Philips Light Tower in 2000.

In 1891, brothers Gerard and Anton Philips founded the small light bulb factory that would grow into one of the largest electronics firms in the world. Philips' presence is probably the largest single contributing factor to the major growth of Eindhoven in the 20th century. It attracted and spun off many hi-tech companies, making Eindhoven a major technology and industrial hub. In 2005, a full third of the total amount of money spent on research in the Netherlands was spent in or around Eindhoven. A quarter of the jobs in the region are in technology and ICT, with companies such as FEI Company (once Philips Electron Optics), NXP Semiconductors (formerly Philips Semiconductors), ASML, Toolex, Simac, CIBER, Neways, Atos Origin and the aforementioned Philips and DAF.

Eindhoven has long been a centre of cooperation between research institutes and industry. This tradition started with Philips (the TNO has opened a branch on the university campus. This tradition has also fostered inter-industry cooperation in the region; one example of this is the announcement in September 2010 of a new research lab for high-grade packaging materials, a cooperation of IPS Packaging and Thales Cryognetics.[14]

This cooperative tradition has also developed into a different direction than the traditional technology research done at the university. Starting in 2002, the university, the Catharina hospital, Philips Medical and the University of Maastricht joined forces and started joint research into biomedical science, technology and engineering. Within Eindhoven, this research has been concentrated in a new university faculty (BioMedical Technology or BMT). This development has also made Eindhoven a biomedical technology hub within the country and its (European) region.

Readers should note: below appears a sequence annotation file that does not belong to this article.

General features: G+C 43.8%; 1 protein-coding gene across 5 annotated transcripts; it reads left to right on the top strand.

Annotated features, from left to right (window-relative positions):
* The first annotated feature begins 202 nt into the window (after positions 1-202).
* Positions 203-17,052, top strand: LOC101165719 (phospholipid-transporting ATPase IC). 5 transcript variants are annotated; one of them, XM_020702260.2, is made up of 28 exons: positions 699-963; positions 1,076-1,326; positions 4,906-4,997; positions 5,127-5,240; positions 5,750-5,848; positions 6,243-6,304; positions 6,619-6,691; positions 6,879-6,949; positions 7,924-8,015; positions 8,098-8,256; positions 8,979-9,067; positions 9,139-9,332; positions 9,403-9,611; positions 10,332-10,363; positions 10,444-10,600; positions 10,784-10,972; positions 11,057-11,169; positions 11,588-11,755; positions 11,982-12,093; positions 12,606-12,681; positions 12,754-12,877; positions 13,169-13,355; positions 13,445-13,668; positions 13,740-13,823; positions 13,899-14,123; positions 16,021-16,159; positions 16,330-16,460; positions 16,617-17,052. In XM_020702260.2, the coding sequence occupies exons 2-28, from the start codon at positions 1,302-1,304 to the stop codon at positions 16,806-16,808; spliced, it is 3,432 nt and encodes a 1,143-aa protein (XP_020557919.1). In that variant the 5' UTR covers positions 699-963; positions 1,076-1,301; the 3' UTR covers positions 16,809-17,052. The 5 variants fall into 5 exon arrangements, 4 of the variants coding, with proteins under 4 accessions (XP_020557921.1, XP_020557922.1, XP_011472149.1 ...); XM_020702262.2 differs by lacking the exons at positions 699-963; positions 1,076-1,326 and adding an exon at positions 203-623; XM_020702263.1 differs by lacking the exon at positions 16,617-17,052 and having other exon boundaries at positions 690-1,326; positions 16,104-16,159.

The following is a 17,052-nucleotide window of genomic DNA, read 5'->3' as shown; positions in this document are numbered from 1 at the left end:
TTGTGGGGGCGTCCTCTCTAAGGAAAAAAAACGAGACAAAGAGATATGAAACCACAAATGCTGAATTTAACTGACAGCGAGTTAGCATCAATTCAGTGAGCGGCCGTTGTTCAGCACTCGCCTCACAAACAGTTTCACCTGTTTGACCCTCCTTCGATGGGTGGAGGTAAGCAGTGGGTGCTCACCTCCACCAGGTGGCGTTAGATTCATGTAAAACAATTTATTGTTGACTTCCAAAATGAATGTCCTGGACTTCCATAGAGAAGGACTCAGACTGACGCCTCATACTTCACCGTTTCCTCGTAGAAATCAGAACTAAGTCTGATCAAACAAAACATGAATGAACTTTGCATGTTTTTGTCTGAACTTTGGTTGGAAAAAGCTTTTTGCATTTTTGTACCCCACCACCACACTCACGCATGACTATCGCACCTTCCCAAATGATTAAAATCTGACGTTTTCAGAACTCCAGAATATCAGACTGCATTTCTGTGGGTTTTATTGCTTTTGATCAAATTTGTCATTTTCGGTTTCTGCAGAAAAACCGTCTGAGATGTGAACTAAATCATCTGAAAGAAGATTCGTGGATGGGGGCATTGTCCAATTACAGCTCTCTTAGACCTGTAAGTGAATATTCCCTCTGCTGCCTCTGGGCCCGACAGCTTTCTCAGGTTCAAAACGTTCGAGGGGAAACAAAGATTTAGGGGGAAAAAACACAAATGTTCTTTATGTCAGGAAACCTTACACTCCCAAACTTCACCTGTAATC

The Evoluon conference center.

Prime examples of industrial heritage in Eindhoven are the renovated Witte Dame ("White Lady") complex, a former Philips lamp factory; and the Admirant building (informally known as Bruine Heer or "Brown Gentleman" in reference to the Witte Dame across the street), the former Philips main offices. The Witte Dame currently houses the municipal library, the Design Academy and a selection of shops. The Admirant has been renovated into an office building for small companies. Across the street from the Witte Dame and next to the Admirant is Philips' first light bulb factory (nicknamed Roze Baby, or "Pink Baby", in reference to its pink colour and much smaller size when compared to the "White Lady" and "Brown Gentleman"). The small building now houses the "Centrum Kunstlicht in de Kunst" (centre artificial light in art)[15] and the "Philips Incandescent Lamp Factory of 1891" museum.[16]

Knowledge economy initiatives

Due to its high-tech environment, Eindhoven is part of several initiatives to develop, foster and increase a knowledge economy. Chief among these are:

  • Brainport Top Technology Region:[17] A cooperative initiave of local government, industry and the Eindhoven University of Technology to develop the local knowledge economy of the Eindhoven region.
  • Brainport Development:[18] An extension of the Top Technology Region, Brainport Development serves commercial exploitation and advertising of the region.
  • SRE:[19] The Samenwerkingsverband Regio Eindhoven is a cooperative agreement among the municipalities in the Eindhoven metropolitan area. Although SRE is far more than just an economic agreement, it includes economic cooperation.
  • The Eindhoven-Leuven-Aachen triangle:[20] An extensive cooperation agreement between the universities and surrounding regions of Eindhoven, Leuven (Belgium) and Aachen (Germany).
  • Within the Eindhoven region (particularly around Helmond), several parties are working together to set up an automotive testing facility of European scale, for testing and European certification of vehicles. This cooperation involves the TNO Automotive and the different automotive companies in and around Helmond.